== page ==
The Case for CAS Compliance – The Booz Allen Investigation and How Compliance Audits Differ from Financial Statement Audits

On June 15, 2017, Booz Allen Hamilton Holding Corporation announced that the Department of Justice was conducting a civil and criminal investigation relating to certain elements of the company’s cost accounting and indirect cost charging practices with the U.S. Government. The following trading day, Booz Allen’s stock price was down 19% – roughly a $1 billion loss in market capitalization – when both the Dow and S&P 500 were up.

During fiscal year 2017, Booz Allen had $5.8 billion in revenue, virtually all of it coming from U.S. Government contracts. Significant revenue from the federal government made the company subject to various Federal regulations including Cost Accounting Standards (CAS). The press release announcing the investigation alluded to CAS non-compliance as the main issue for Booz Allen, referring to “the company’s cost accounting and indirect cost charging practices with the U.S. Government.”

What is CAS?
CAS is a set of 19 standards and rules designed to achieve uniformity and consistency in the cost accounting principles followed by Government contractors and subcontractors. Contractors like Booz Allen are required to comply with the standards and must disclose to the Government, in writing, their cost accounting practices, follow their disclosed practices consistently, and comply with all 19 standards.

So, why is the Department of Justice involved in a potential CAS non-compliance matter while Defense Contract Audit Agency (DCAA) is Booz Allen’s recognized Government audit agency? Was this because of a whistleblower, did DCAA find something in their audit, or was it something else?  That answer remains unknown. However, we do know that there are real repercussions for Government contractors with compliance issues, either alleged or proven.

What is the Risk from a U.S. Government Investigation?
Booz Allen is a publicly traded company subject to the Sarbanes-Oxley Act (SOX). In its annual 10-K report, it is required to publicly disclose risks related to the industry in which it operates. In its most recent 10-K report, Booz Allen defines the risk of a U.S. Government investigation, stating: “An unfavorable outcome to an audit, review, or investigation by any U.S. Government agency could materially and adversely affect our relationship with the U.S. Government. If a Government investigation uncovers improper or illegal activities, we may be subject to civil and criminal penalties and administrative sanctions, including termination of contracts, forfeitures of profits, withholding of payments, suspension of payments, fines, and suspension or debarment from doing business with the U.S. Government. In addition, we could suffer serious reputational harm if allegations of impropriety were made against us.”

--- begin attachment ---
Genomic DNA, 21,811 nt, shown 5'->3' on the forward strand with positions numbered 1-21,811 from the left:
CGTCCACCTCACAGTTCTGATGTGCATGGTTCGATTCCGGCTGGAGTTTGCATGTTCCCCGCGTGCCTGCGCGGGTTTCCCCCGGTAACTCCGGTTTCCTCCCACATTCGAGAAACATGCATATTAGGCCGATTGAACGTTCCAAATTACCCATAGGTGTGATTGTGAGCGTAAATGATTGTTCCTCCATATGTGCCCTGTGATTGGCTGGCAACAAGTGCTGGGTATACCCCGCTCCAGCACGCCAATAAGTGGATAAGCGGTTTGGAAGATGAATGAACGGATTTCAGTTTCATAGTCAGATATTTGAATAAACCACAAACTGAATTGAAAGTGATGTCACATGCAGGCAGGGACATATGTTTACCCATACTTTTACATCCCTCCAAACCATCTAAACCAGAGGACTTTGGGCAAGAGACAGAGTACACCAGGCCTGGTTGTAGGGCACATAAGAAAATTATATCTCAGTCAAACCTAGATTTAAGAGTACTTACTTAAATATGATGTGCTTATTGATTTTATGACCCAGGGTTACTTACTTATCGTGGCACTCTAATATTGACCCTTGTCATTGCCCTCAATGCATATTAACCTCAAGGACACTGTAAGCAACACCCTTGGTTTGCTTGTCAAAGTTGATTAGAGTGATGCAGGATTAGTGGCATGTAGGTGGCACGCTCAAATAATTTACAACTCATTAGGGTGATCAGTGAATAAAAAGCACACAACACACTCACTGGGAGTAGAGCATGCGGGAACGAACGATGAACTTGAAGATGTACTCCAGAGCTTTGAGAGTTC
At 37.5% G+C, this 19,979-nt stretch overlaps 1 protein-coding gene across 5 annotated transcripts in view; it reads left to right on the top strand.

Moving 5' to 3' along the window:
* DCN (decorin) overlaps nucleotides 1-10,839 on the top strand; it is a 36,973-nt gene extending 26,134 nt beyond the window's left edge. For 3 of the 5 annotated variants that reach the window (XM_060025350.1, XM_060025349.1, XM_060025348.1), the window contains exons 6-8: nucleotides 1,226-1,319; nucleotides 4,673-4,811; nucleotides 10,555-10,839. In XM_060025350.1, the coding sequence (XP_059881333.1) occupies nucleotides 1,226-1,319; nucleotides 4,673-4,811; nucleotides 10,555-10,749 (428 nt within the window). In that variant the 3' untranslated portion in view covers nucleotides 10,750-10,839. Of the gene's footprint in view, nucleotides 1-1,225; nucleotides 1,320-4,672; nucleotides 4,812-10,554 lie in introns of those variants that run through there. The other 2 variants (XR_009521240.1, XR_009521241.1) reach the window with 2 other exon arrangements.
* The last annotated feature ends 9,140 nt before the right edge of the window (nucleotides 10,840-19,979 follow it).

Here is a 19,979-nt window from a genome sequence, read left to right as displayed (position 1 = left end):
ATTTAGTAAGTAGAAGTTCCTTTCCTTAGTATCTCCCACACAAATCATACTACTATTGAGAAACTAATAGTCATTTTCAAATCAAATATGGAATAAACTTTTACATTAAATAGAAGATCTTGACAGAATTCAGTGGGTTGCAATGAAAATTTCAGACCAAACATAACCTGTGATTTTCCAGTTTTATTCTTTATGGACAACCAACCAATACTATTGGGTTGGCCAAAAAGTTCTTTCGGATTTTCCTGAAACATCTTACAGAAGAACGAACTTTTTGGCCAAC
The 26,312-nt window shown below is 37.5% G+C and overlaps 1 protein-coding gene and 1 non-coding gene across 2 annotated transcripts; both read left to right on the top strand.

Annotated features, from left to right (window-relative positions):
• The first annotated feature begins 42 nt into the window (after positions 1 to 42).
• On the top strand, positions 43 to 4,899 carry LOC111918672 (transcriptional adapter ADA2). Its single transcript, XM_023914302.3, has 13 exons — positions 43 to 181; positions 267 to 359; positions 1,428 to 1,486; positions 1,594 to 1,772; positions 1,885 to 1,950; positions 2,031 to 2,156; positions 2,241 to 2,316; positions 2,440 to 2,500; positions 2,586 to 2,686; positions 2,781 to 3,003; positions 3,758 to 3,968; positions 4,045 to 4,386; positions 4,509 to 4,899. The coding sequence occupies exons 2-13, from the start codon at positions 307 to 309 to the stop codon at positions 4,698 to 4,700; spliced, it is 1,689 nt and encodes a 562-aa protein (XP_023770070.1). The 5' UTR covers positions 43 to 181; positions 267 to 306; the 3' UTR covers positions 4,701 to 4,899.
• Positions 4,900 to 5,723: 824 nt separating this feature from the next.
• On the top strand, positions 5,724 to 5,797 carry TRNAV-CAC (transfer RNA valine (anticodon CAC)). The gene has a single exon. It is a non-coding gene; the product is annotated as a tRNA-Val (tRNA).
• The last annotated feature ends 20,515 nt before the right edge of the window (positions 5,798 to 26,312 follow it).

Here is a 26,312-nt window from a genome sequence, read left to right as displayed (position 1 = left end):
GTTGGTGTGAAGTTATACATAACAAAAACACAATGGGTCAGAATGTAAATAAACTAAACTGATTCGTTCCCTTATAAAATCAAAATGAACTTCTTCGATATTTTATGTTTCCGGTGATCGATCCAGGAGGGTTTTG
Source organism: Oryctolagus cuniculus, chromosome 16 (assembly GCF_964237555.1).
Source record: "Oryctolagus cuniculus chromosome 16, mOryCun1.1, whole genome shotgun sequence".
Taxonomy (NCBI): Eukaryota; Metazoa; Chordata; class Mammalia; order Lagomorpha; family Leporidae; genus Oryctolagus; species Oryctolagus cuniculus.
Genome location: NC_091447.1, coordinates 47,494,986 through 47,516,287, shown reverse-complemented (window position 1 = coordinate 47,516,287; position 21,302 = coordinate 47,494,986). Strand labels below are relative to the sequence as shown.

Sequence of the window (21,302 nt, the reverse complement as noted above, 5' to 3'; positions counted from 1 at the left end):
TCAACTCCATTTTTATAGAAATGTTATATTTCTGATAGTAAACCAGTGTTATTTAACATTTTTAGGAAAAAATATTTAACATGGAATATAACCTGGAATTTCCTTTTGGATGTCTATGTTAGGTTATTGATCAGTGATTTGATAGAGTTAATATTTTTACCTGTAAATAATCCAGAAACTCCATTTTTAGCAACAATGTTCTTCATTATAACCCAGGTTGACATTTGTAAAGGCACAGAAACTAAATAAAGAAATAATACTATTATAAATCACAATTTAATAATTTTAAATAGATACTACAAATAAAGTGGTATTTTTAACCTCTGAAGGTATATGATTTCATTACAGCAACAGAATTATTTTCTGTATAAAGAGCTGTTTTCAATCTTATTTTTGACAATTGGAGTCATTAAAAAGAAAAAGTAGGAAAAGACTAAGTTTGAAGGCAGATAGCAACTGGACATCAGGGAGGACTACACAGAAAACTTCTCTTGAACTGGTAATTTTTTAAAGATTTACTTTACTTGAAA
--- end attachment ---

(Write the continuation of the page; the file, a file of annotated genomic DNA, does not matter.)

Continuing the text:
Booz Allen investors may be wondering if the company will accrue costs related to this matter in its next quarterly financial statement. The company will undoubtedly incur consulting and legal costs related to the DOJ investigation, any shareholder class action lawsuit related to the investigation, and the related drop in share price. Booz Allen will be hosting a conference call on Monday, August 7, 2017 to discuss its first quarter fiscal year 2018 results.

The Difference between Financial Statement Audits and Compliance Audits
Government contractors, depending on their size, may not conduct formal internal compliance audits out of fear that those reports will be used against them. But Government contractors need to understand that there are significant differences between financial statement audits and compliance audits. A financial statement audit is an independent, objective evaluation of an organization’s financial reports and financial reporting processes. This audit essentially determines if financial statements are being presented fairly in all material respects. A compliance audit, on the other hand, is a comprehensive review of an organization’s adherence to regulatory guidelines. In a financial audit, the primary concern regarding expenses would be whether the company understated or overstated those expenses, with the majority of the audit work focused on the Balance Sheet and Revenue. In a compliance audit, the focus is on expenses to ensure the company is classifying cost elements consistently as either direct or indirect expenses (as required by CAS 402, Consistency in Allocating Costs Incurred for the Same Purpose).

Regulatory compliance is the foundation of all Government contractors. CohnReznick can help assess potential gaps in compliance. An understanding of the risk of non-compliance should be a focus of management, as well as a component of due diligence in deals related to Government contractors.

For more information, contact Brian Courtney, Senior Manager, at or (703) 744-7404, or Kristen Soles, Partner, at or (703) 847-4411.

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